Viewing Yoga Pants Like a Gadget, and Lululemon’s Business Model vs. Apple’s
Could there be an Apple (AAPL) of yoga pants, a company whose products inspire such Apple-like esteem and loyalty that competitors are forever relegated to lower-end snippets of the market? And if there is, should investors buy it, at any price?
Such is the dilemma now for any investor looking at Lululemon (LULU), a company that’s been wildly successful selling expensive yoga pants and the like for about five years. Investors from its 2007 IPO have near-10-fold gains, and the shares are up some 260% in the past two years alone, as seen in the below stock chart. But as big-name competitors like Nike (NKE), Nordstrom (JWN) and Gap (GPS) line up for a direct assault, Lululemon is really going to need Apple-like dominance to keep this up.
Lululemon’s success so far comes from completely dominating the high-end workout clothes market. It’s a segment they pretty much created with a pair of yoga pants nice enough to wear to dinner and a reputation for making anyone’s butt look good. Sales of those pants combined with a line of equally versatile tops, hoodies, jackets and accessories totaled $1.17 billion in the latest 12 months, up from about $370 million three years ago.
Perhaps more importantly for investors, Lululemon’s profits grew faster. That’s such a welcome anomaly among aggressive growth stocks these days – think all those social media companies with little or no profits – that Lululemon management has many fans in the market. YCharts Pro gives it strong marks for fundamentals.
Recently though, retailers with lots of cash have gone all-in to compete with Lululemon’s products. Gap is opening Athleta stores and targeting the same crowd. Nordstrom has a similar line. Nike and Under Armour (UA), which already keep potential customers away from Lululemon on the running side of the business, are doing everything they can to steal away Lulu’s yoga fans. The vast majority of these products are priced just enough cheaper than Lululemon to look like bargains but maintain high-end status.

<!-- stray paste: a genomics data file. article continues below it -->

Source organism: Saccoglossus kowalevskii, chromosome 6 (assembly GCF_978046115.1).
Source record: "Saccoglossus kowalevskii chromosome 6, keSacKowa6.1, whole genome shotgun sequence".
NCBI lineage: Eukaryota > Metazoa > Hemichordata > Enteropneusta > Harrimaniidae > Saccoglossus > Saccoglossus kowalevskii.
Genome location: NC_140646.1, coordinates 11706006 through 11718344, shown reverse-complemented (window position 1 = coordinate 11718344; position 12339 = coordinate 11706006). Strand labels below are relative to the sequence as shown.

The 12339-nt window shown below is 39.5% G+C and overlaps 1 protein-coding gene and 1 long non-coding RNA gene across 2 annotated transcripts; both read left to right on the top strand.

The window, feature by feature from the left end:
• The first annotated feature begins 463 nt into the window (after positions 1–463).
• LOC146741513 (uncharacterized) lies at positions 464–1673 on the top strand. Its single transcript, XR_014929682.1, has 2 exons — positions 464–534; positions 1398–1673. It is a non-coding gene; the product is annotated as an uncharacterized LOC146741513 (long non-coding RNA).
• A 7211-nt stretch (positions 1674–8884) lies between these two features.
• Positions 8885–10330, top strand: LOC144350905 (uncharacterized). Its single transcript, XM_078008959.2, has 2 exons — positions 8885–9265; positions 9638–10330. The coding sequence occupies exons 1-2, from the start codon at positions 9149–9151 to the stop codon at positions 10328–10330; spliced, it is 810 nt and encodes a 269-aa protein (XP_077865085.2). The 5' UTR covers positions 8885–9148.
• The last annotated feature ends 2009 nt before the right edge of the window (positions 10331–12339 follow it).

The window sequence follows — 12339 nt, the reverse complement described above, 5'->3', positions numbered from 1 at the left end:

Lululemon is alarmed enough by the knock-off threat to sue several companies for patent infringement -- how Apple-like. (PVH Corp's Calvin Klein, and manufacturer G-III Apparel Group Ltd). But if the competition is hurting Lululemon’s bottom line, it’s hard to see yet. The company upped its forecasts earlier this month. Sales at comparable stores next quarter are expected to mark gains from the low to mid-teens; diluted earnings per share are expected to rise some 33%. It was this recent earnings report that upped valuations on Lululemon shares back into the stratosphere just as investors began questioning whether yoga pants could really be worth so much.
Continuing high valuations -- the Lululemon PE ratio hovers around 50 -- led a couple of enthusiastic buyers of the stock to back off to hold ratings this year, noting that competition, as well as general economic weakness in the U.S., could slow growth. (It’s a Canadian company with stores only in North America, Australia and New Zealand.) Unlike its competitors, Lululemon’s future is much more reliant on one, possibly faddish, sport. Many followers do have faith in the company’s ability to adapt early to trends, and slightly less than half the analysts that follow it still have buy recommendations on the shares.
The problem for Lululemon investors is simply the expectation – years on end of very high growth – its share price suggests. At these levels, management could do everything right and still see the shares hit by selling when there are problems beyond its control, like when investors get worried about the market or the economy generally. That is, unless it really is the Apple of its world.